Though there is debate over whether or not women should hold the official office of pastor in the church, one thing that is not debatable is whether or not women preached in Scripture. The role of the pastor is an official church office, whereas to be a preacher simply means that you are proclaiming truth from God’s Word.

So, who was the first woman preacher in the bible? The first female preacher in the Bible is probably Miriam, the sister of Moses and Aaron. She is described as a prophetess (Exodus 15:20) and was given the task of leading the women of Israel in a song of praise after the crossing of the Red Sea (Exodus 15:21). This is one of the earliest examples of a woman in ministry in the Bible.

The first woman preacher in the Bible, KJV, seems to be Deborah. In the King James Version (KJV) of the Bible, the first woman preacher is not explicitly mentioned. The Bible shows many accounts of women who played significant roles in spreading the message of God, such as Deborah, Huldah, and the prophetesses mentioned in the New Testament. However, the term “preacher” specifically denoting a woman delivering sermons or publicly proclaiming the word of God is not explicitly referenced.

Different interpretations and translations of the Bible can give different perspectives on this topic. It’s important to keep this in mind.

Female preachers in the New Testament part of the Bible

With that in mind, when it comes to women in ministry in the New Testament, we see in Scripture three women who were the first women to preach, one before Jesus’ death and two after.

The woman at the well – We read in John 4 about Jesus’ interaction with the woman at the well, a woman who had been married multiple times. Jesus shares with her about Who He is, what He has to offer her as Living Water, and more. Then in verse 39, we read, “Now many Samaritans from that town believed in him because of what the woman said when she testified, “‘He told me everything I ever did.’”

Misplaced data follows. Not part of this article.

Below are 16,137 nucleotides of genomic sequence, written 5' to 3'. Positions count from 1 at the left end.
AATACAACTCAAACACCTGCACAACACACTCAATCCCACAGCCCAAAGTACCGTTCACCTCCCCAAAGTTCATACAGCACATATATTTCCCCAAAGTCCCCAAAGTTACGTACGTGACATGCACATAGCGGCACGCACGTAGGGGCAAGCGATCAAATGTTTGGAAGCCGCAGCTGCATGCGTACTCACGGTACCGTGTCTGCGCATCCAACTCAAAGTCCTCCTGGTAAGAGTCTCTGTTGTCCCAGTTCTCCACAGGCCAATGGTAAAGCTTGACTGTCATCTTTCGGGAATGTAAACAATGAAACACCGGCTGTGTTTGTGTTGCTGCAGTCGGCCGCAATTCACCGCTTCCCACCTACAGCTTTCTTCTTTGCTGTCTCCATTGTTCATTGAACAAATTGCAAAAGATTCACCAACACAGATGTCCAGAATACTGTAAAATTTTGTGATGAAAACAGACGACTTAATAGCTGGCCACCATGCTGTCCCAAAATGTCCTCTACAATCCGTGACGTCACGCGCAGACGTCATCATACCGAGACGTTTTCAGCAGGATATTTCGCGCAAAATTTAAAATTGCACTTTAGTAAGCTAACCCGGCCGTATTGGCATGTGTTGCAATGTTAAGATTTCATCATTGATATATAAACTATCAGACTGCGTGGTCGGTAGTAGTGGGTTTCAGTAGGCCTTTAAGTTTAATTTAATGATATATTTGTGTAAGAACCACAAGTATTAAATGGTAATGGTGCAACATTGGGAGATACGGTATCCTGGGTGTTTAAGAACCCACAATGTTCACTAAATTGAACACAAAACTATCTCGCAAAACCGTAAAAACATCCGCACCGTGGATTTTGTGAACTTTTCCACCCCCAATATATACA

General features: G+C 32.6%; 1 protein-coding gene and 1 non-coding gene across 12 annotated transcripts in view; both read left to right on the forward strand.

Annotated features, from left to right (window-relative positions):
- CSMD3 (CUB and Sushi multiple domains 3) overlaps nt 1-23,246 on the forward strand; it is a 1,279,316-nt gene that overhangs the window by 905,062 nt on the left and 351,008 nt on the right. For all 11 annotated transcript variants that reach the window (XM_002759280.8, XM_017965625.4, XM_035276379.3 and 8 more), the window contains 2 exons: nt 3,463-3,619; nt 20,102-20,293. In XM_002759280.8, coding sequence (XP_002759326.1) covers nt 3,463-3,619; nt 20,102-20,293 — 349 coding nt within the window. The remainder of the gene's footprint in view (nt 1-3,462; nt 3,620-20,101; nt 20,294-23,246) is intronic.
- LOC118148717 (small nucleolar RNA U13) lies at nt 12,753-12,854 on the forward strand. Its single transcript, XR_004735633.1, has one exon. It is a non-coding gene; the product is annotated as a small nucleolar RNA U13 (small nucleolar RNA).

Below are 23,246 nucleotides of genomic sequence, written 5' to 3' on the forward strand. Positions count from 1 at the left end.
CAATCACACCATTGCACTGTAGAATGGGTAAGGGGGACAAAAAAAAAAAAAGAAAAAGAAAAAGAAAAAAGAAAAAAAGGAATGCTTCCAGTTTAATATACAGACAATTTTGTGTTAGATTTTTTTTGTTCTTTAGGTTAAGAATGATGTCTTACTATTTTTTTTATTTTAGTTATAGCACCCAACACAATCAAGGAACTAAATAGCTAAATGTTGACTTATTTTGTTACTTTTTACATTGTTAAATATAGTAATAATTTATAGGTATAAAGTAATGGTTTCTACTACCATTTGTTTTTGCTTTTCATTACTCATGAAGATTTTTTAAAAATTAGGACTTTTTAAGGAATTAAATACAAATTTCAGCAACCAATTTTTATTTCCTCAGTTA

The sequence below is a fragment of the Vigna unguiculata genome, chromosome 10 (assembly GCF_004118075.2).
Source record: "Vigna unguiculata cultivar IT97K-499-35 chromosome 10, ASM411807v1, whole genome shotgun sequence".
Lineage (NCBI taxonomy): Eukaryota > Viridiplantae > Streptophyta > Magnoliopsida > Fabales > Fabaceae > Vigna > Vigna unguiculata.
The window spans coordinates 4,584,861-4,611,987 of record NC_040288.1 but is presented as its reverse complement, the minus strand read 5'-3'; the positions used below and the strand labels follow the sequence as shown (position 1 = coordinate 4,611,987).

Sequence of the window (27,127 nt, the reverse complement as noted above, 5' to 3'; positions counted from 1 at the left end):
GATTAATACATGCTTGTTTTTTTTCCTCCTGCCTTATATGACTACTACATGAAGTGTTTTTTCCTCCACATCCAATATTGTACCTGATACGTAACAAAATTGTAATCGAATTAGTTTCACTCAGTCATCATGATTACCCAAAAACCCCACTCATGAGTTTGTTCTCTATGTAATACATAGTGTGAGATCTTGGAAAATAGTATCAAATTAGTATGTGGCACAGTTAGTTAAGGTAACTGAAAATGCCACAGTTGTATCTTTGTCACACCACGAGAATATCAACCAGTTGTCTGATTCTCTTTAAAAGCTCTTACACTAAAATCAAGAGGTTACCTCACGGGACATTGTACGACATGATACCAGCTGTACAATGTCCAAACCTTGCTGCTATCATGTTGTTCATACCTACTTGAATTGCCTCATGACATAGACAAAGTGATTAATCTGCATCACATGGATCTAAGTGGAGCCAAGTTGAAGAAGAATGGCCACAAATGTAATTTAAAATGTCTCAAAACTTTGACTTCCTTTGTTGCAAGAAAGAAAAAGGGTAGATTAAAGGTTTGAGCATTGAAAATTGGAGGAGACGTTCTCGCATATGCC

The Two Marys – “After the Sabbath, as the first day of the week was dawning, Mary Magdalene and the other Mary went to view the tomb. The angel told the women, ‘Don’t be afraid, because I know you are looking for Jesus who was crucified. He is not here. For he has risen, just as he said. Come and see the place where he lay. Then go quickly and tell his disciples, ‘He has risen from the dead and indeed he is going ahead of you to Galilee; you will see him there.’ Listen, I have told you.’ So, departing quickly from the tomb with fear and great joy, they ran to tell his disciples the news.” (Matthew 28:1,5-8)

Prayer to be used in women’s ministry

Lord, we thank You that women are not left out of the call to ministry. Thank You for the many beautiful ways You called women to minister in Scripture, ways You are still calling Your daughters to serve today.

We pray for Your blessings over our ministries, whether they are online or in person, in our homes or in our churches. We pray You would lead and guide us each step of the way to know how You want us to serve to the glory of Your name. In Jesus’ Name. Amen.

Guest Author: Rebekah Hargraves

Rebekah Hargraves is a wife, homeschooling mama of two, blogger, podcaster, speaker, and author. Her passion is to edify, equip, and encourage women in their journey of Biblical womanhood, particularly with an emphasis on the gospel and its implications for everyday life.

Rebekah’s books: “Lies Moms Believe (And How the Gospel Refutes Them)” (2017), and the “Lies Moms Believe” Companion Bible Study” (2018).

You can connect with Rebekah via her website, Hargraves Home and HearthInstagram, or on iTunes via The Home and Hearth podcast.